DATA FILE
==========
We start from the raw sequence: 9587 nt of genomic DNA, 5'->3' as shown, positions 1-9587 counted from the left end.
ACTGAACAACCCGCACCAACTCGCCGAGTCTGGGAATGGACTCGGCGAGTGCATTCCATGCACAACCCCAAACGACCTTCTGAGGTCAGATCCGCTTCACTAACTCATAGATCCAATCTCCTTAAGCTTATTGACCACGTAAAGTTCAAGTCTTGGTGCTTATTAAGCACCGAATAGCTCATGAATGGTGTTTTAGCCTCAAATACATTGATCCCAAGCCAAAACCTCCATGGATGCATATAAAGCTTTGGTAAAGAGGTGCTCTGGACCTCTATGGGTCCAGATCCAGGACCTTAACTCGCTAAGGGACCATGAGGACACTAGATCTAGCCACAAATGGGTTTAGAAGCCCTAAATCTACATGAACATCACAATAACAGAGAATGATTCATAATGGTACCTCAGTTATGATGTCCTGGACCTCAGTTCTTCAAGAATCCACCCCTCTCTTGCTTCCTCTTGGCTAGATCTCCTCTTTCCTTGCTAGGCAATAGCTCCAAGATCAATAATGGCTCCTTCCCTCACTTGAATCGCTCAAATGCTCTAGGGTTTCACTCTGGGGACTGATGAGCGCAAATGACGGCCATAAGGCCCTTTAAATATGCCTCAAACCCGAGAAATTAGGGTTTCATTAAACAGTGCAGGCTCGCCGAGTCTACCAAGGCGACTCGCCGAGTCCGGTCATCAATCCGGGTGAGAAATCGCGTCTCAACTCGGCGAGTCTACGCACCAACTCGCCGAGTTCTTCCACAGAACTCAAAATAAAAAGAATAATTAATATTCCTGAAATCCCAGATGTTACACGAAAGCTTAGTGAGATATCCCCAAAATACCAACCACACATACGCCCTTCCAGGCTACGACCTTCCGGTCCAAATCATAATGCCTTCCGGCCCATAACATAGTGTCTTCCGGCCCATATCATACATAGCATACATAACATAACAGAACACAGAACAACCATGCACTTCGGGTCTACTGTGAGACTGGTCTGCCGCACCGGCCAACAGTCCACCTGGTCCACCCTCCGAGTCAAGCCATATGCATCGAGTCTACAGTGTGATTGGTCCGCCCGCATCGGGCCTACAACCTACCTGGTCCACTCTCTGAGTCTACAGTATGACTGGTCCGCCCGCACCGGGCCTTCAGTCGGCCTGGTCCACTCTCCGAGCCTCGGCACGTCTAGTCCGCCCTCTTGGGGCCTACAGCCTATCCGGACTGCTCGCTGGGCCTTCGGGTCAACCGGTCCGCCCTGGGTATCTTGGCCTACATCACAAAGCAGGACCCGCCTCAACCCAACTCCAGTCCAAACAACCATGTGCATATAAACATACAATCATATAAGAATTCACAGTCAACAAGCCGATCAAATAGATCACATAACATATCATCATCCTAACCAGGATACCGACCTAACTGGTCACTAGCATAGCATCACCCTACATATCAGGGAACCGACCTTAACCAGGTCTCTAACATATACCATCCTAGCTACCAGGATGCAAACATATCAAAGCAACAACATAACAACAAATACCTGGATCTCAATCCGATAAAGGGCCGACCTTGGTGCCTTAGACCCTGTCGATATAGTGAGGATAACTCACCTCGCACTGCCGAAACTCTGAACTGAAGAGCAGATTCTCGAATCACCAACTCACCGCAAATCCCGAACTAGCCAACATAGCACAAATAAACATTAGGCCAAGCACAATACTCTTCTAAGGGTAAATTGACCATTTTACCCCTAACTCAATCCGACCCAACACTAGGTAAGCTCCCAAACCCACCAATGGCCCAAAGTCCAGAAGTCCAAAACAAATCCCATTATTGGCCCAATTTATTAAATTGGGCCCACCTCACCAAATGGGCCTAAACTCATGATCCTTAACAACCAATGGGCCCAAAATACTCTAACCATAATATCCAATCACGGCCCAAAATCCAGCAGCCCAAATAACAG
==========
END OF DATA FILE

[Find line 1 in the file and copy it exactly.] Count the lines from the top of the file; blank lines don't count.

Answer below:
We start from the raw sequence: 9587 nt of genomic DNA, 5'->3' as shown, positions 1-9587 counted from the left end.